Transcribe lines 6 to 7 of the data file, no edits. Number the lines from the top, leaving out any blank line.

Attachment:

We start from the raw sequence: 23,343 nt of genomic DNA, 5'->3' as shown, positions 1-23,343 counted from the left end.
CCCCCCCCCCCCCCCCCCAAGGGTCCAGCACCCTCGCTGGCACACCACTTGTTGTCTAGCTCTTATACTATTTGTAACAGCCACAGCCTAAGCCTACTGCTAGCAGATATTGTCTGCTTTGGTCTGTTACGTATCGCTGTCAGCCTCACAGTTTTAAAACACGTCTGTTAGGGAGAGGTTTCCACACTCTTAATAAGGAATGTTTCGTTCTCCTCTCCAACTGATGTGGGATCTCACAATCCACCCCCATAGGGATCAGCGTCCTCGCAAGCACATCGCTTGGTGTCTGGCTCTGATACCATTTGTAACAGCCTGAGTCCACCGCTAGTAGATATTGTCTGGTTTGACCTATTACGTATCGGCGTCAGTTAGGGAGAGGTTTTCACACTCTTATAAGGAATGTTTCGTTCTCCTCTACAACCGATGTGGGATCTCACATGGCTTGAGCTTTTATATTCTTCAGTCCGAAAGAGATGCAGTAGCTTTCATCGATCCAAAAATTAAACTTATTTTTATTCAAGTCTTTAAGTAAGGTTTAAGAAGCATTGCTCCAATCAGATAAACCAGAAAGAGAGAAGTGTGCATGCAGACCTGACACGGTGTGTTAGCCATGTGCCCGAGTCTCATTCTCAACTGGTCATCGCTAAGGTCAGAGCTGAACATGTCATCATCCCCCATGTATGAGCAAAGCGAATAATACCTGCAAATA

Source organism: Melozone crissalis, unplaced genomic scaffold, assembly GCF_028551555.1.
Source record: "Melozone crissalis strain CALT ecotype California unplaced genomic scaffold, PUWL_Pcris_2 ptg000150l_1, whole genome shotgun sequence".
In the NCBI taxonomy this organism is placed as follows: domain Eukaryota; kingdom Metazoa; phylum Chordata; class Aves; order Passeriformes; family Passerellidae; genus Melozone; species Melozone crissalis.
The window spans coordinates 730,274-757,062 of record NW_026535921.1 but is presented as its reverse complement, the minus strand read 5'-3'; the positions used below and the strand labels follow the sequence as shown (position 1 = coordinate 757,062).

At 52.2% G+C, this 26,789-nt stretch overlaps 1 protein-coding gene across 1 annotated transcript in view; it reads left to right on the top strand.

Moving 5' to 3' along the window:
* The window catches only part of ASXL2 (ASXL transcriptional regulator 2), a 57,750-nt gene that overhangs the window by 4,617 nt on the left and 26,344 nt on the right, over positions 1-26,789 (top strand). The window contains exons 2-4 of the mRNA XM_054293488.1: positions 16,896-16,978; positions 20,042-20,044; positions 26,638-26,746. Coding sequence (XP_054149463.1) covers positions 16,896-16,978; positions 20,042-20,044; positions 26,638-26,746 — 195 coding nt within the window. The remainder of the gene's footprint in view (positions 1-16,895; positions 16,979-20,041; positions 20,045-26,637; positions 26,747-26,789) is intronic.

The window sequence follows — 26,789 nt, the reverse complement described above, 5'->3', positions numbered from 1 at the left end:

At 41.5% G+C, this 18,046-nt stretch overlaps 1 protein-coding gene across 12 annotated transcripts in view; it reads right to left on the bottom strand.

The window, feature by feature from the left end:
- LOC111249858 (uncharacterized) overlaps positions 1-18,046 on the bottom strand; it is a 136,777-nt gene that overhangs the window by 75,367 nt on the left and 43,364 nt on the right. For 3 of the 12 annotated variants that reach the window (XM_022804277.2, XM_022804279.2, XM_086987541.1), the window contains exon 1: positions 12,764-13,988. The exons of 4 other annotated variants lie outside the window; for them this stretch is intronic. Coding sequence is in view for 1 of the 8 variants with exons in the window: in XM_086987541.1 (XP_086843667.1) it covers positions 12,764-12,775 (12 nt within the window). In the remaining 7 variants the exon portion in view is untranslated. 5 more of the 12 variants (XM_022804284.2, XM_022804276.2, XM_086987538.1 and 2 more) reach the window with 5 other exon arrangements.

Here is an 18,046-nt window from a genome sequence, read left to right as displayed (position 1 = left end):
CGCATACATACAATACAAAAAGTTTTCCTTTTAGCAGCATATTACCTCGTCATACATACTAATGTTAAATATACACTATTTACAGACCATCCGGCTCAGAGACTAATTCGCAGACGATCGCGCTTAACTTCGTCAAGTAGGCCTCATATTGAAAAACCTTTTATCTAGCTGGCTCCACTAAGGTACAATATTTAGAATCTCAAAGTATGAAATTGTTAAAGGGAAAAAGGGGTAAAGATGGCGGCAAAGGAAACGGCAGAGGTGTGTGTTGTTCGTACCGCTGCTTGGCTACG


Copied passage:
The window spans coordinates 730,274-757,062 of record NW_026535921.1 but is presented as its reverse complement, the minus strand read 5'-3'; the positions used below and the strand labels follow the sequence as shown (position 1 = coordinate 757,062).

At 52.2% G+C, this 26,789-nt stretch overlaps 1 protein-coding gene across 1 annotated transcript in view; it reads left to right on the top strand.